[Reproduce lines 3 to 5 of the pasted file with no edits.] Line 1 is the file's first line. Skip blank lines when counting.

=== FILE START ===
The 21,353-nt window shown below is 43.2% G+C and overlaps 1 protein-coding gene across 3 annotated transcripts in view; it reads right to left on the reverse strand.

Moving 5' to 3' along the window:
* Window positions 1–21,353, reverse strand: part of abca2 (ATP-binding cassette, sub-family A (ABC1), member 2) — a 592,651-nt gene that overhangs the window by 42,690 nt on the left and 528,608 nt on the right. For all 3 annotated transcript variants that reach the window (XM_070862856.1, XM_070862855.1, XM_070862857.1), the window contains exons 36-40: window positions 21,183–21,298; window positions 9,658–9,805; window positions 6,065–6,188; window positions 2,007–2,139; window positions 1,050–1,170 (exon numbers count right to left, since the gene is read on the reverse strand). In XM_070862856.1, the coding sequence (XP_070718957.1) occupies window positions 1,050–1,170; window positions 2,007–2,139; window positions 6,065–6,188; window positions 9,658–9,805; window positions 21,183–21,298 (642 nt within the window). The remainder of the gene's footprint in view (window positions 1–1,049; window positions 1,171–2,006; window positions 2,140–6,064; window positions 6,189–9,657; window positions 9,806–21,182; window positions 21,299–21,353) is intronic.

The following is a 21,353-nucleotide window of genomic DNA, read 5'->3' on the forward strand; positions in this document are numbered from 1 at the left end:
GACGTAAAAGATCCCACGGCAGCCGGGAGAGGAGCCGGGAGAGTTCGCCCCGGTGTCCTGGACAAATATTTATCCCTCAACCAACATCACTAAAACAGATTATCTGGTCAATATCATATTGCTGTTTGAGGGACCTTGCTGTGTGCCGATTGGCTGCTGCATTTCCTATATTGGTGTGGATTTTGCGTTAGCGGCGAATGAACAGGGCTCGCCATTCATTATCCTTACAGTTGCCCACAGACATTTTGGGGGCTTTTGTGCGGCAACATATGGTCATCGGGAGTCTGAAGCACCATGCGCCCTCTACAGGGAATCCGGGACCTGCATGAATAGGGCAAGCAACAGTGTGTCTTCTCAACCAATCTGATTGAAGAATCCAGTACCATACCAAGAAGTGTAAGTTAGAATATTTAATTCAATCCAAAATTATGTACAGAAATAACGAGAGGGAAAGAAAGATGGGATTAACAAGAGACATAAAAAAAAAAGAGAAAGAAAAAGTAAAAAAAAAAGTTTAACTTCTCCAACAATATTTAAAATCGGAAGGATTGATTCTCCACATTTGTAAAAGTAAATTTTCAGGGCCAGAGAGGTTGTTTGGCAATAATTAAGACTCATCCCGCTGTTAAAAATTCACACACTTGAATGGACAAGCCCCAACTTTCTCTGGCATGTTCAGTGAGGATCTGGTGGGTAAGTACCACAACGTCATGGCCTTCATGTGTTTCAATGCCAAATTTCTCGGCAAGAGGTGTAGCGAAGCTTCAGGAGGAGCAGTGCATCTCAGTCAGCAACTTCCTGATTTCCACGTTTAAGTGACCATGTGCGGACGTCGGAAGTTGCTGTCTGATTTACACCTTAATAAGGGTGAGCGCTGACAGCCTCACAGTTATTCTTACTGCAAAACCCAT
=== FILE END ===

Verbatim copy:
* Window positions 1–21,353, reverse strand: part of abca2 (ATP-binding cassette, sub-family A (ABC1), member 2) — a 592,651-nt gene that overhangs the window by 42,690 nt on the left and 528,608 nt on the right. For all 3 annotated transcript variants that reach the window (XM_070862856.1, XM_070862855.1, XM_070862857.1), the window contains exons 36-40: window positions 21,183–21,298; window positions 9,658–9,805; window positions 6,065–6,188; window positions 2,007–2,139; window positions 1,050–1,170 (exon numbers count right to left, since the gene is read on the reverse strand). In XM_070862856.1, the coding sequence (XP_070718957.1) occupies window positions 1,050–1,170; window positions 2,007–2,139; window positions 6,065–6,188; window positions 9,658–9,805; window positions 21,183–21,298 (642 nt within the window). The remainder of the gene's footprint in view (window positions 1–1,049; window positions 1,171–2,006; window positions 2,140–6,064; window positions 6,189–9,657; window positions 9,806–21,182; window positions 21,299–21,353) is intronic.

The following is a 21,353-nucleotide window of genomic DNA, read 5'->3' on the forward strand; positions in this document are numbered from 1 at the left end:
GACGTAAAAGATCCCACGGCAGCCGGGAGAGGAGCCGGGAGAGTTCGCCCCGGTGTCCTGGACAAATATTTATCCCTCAACCAACATCACTAAAACAGATTATCTGGTCAATATCATATTGCTGTTTGAGGGACCTTGCTGTGTGCCGATTGGCTGCTGCATTTCCTATATTGGTGTGGATTTTGCGTTAGCGGCGAATGAACAGGGCTCGCCATTCATTATCCTTACAGTTGCCCACAGACATTTTGGGGGCTTTTGTGCGGCAACATATGGTCATCGGGAGTCTGAAGCACCATGCGCCCTCTACAGGGAATCCGGGACCTGCATGAATAGGGCAAGCAACAGTGTGTCTTCTCAACCAATCTGATTGAAGAATCCAGTACCATACCAAGAAGTGTAAGTTAGAATATTTAATTCAATCCAAAATTATGTACAGAAATAACGAGAGGGAAAGAAAGATGGGATTAACAAGAGACATAAAAAAAAAAGAGAAAGAAAAAGTAAAAAAAAAAGTTTAACTTCTCCAACAATATTTAAAATCGGAAGGATTGATTCTCCACATTTGTAAAAGTAAATTTTCAGGGCCAGAGAGGTTGTTTGGCAATAATTAAGACTCATCCCGCTGTTAAAAATTCACACACTTGAATGGACAAGCCCCAACTTTCTCTGGCATGTTCAGTGAGGATCTGGTGGGTAAGTACCACAACGTCATGGCCTTCATGTGTTTCAATGCCAAATTTCTCGGCAAGAGGTGTAGCGAAGCTTCAGGAGGAGCAGTGCATCTCAGTCAGCAACTTCCTGATTTCCACGTTTAAGTGACCATGTGCGGACGTCGGAAGTTGCTGTCTGATTTACACCTTAATAAGGGTGAGCGCTGACAGCCTCACAGTTATTCTTACTGCAAAACCCAT